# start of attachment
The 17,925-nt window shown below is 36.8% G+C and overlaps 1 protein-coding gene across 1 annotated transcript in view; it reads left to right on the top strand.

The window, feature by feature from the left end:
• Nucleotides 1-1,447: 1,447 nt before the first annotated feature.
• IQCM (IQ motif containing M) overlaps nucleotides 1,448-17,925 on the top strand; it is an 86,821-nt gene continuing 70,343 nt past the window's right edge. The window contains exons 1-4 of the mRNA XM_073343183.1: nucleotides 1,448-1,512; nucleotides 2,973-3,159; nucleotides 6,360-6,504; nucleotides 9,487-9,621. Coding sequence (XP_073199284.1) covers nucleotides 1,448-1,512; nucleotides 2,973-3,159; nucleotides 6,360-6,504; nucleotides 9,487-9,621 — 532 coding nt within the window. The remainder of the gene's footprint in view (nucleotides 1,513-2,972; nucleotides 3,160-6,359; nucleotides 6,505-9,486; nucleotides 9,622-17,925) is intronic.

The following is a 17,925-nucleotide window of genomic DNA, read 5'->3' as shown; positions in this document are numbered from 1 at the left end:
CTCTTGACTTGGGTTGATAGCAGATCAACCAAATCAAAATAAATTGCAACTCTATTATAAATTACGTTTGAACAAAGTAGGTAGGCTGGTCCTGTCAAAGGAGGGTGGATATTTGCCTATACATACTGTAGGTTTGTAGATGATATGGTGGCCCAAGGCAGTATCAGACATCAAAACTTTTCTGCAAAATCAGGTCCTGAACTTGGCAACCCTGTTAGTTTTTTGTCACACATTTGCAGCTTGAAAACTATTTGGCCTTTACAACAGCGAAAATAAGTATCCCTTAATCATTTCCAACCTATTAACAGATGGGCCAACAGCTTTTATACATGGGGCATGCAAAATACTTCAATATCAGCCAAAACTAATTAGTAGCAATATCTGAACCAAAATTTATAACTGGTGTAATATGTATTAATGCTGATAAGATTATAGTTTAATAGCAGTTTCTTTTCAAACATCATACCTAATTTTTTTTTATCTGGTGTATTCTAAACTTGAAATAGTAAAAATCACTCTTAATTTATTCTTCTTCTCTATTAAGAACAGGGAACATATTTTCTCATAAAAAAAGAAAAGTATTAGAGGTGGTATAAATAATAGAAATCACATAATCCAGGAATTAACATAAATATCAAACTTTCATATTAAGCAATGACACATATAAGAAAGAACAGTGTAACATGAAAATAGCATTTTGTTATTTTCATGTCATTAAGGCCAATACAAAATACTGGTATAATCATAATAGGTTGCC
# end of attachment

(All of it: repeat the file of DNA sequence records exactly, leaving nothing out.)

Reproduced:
The 17,925-nt window shown below is 36.8% G+C and overlaps 1 protein-coding gene across 1 annotated transcript in view; it reads left to right on the top strand.

The window, feature by feature from the left end:
• Nucleotides 1-1,447: 1,447 nt before the first annotated feature.
• IQCM (IQ motif containing M) overlaps nucleotides 1,448-17,925 on the top strand; it is an 86,821-nt gene continuing 70,343 nt past the window's right edge. The window contains exons 1-4 of the mRNA XM_073343183.1: nucleotides 1,448-1,512; nucleotides 2,973-3,159; nucleotides 6,360-6,504; nucleotides 9,487-9,621. Coding sequence (XP_073199284.1) covers nucleotides 1,448-1,512; nucleotides 2,973-3,159; nucleotides 6,360-6,504; nucleotides 9,487-9,621 — 532 coding nt within the window. The remainder of the gene's footprint in view (nucleotides 1,513-2,972; nucleotides 3,160-6,359; nucleotides 6,505-9,486; nucleotides 9,622-17,925) is intronic.

The following is a 17,925-nucleotide window of genomic DNA, read 5'->3' as shown; positions in this document are numbered from 1 at the left end:
CTCTTGACTTGGGTTGATAGCAGATCAACCAAATCAAAATAAATTGCAACTCTATTATAAATTACGTTTGAACAAAGTAGGTAGGCTGGTCCTGTCAAAGGAGGGTGGATATTTGCCTATACATACTGTAGGTTTGTAGATGATATGGTGGCCCAAGGCAGTATCAGACATCAAAACTTTTCTGCAAAATCAGGTCCTGAACTTGGCAACCCTGTTAGTTTTTTGTCACACATTTGCAGCTTGAAAACTATTTGGCCTTTACAACAGCGAAAATAAGTATCCCTTAATCATTTCCAACCTATTAACAGATGGGCCAACAGCTTTTATACATGGGGCATGCAAAATACTTCAATATCAGCCAAAACTAATTAGTAGCAATATCTGAACCAAAATTTATAACTGGTGTAATATGTATTAATGCTGATAAGATTATAGTTTAATAGCAGTTTCTTTTCAAACATCATACCTAATTTTTTTTTATCTGGTGTATTCTAAACTTGAAATAGTAAAAATCACTCTTAATTTATTCTTCTTCTCTATTAAGAACAGGGAACATATTTTCTCATAAAAAAAGAAAAGTATTAGAGGTGGTATAAATAATAGAAATCACATAATCCAGGAATTAACATAAATATCAAACTTTCATATTAAGCAATGACACATATAAGAAAGAACAGTGTAACATGAAAATAGCATTTTGTTATTTTCATGTCATTAAGGCCAATACAAAATACTGGTATAATCATAATAGGTTGCC